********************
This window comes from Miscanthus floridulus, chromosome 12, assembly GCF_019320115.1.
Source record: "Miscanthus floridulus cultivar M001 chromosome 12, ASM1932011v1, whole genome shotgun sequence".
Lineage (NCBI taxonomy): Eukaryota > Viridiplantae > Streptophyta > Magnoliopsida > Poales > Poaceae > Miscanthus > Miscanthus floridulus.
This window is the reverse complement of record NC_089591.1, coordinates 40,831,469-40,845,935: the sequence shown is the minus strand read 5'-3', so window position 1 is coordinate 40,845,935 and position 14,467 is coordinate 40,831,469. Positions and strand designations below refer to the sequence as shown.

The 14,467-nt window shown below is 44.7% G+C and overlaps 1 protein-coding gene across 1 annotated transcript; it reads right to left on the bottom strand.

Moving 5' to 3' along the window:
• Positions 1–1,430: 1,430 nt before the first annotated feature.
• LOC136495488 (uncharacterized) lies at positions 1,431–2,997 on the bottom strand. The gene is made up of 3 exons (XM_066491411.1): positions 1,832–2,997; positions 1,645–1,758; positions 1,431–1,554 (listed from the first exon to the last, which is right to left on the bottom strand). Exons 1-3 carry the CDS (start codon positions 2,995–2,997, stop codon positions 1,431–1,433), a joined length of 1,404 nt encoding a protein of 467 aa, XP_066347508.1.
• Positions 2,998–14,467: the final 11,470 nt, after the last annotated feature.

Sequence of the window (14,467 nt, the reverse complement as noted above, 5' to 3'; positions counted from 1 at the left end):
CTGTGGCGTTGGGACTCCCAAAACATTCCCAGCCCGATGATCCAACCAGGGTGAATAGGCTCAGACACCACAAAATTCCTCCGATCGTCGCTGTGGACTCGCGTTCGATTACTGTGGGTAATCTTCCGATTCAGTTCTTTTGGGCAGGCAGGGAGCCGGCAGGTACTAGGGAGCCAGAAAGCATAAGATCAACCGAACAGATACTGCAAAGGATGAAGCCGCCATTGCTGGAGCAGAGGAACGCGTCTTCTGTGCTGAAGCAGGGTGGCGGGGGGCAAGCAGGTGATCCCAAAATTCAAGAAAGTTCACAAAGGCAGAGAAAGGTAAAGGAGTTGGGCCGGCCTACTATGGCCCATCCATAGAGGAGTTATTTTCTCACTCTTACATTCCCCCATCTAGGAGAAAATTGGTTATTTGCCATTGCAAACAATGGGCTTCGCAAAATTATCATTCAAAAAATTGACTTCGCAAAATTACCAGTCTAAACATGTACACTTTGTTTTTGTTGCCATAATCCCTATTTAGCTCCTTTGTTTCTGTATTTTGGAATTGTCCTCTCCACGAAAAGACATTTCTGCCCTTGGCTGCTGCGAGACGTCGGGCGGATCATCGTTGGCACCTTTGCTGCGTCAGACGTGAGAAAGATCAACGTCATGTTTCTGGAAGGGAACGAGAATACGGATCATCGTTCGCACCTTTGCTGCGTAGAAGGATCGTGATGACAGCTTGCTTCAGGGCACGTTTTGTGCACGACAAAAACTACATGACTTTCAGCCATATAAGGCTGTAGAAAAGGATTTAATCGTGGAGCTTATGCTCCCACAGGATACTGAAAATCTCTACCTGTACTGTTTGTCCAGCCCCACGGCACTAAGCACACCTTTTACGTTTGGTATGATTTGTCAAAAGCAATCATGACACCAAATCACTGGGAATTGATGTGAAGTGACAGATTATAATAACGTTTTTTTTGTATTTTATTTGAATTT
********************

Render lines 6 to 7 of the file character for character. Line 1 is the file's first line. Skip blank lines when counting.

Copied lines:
Moving 5' to 3' along the window:
• Positions 1–1,430: 1,430 nt before the first annotated feature.